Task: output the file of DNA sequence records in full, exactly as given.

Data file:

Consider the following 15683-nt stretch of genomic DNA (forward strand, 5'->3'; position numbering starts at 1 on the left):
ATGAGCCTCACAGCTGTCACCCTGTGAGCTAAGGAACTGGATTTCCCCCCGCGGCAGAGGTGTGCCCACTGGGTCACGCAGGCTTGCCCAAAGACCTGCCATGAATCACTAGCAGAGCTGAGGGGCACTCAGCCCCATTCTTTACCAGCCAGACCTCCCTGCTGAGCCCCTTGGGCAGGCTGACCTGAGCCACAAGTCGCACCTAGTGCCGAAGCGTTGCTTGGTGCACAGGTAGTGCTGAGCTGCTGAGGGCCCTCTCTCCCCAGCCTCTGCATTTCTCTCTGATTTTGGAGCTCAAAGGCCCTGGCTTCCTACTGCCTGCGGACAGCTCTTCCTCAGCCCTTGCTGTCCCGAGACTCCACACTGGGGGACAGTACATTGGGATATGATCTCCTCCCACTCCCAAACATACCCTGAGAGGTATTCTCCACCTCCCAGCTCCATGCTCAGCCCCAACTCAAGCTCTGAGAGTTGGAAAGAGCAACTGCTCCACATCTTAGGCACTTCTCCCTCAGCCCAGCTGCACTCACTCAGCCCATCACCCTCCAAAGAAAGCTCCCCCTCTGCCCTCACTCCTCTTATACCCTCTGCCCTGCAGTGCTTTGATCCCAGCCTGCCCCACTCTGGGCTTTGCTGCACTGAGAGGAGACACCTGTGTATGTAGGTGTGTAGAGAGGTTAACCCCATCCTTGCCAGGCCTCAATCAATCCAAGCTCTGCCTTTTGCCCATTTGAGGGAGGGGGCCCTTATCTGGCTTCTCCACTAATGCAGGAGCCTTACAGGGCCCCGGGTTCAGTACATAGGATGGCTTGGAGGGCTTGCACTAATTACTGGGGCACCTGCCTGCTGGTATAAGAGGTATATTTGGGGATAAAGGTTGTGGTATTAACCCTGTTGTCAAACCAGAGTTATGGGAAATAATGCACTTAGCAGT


Consider the following 15683-nt stretch of genomic DNA (forward strand, 5'->3'; position numbering starts at 1 on the left):
ATGAGCCTCACAGCTGTCACCCTGTGAGCTAAGGAACTGGATTTCCCCCCGCGGCAGAGGTGTGCCCACTGGGTCACGCAGGCTTGCCCAAAGACCTGCCATGAATCACTAGCAGAGCTGAGGGGCACTCAGCCCCATTCTTTACCAGCCAGACCTCCCTGCTGAGCCCCTTGGGCAGGCTGACCTGAGCCACAAGTCGCACCTAGTGCCGAAGCGTTGCTTGGTGCACAGGTAGTGCTGAGCTGCTGAGGGCCCTCTCTCCCCAGCCTCTGCATTTCTCTCTGATTTTGGAGCTCAAAGGCCCTGGCTTCCTACTGCCTGCGGACAGCTCTTCCTCAGCCCTTGCTGTCCCGAGACTCCACACTGGGGGACAGTACATTGGGATATGATCTCCTCCCACTCCCAAACATACCCTGAGAGGTATTCTCCACCTCCCAGCTCCATGCTCAGCCCCAACTCAAGCTCTGAGAGTTGGAAAGAGCAACTGCTCCACATCTTAGGCACTTCTCCCTCAGCCCAGCTGCACTCACTCAGCCCATCACCCTCCAAAGAAAGCTCCCCCTCTGCCCTCACTCCTCTTATACCCTCTGCCCTGCAGTGCTTTGATCCCAGCCTGCCCCACTCTGGGCTTTGCTGCACTGAGAGGAGACACCTGTGTATGTAGGTGTGTAGAGAGGTTAACCCCATCCTTGCCAGGCCTCAATCAATCCAAGCTCTGCCTTTTGCCCATTTGAGGGAGGGGGCCCTTATCTGGCTTCTCCACTAATGCAGGAGCCTTACAGGGCCCCGGGTTCAGTACATAGGATGGCTTGGAGGGCTTGCACTAATTACTGGGGCACCTGCCTGCTGGTATAAGAGGTATATTTGGGGATAAAGGTTGTGGTATTAACCCTGTTGTCAAACCAGAGTTATGGGAAATAATGCACTTAGCAGT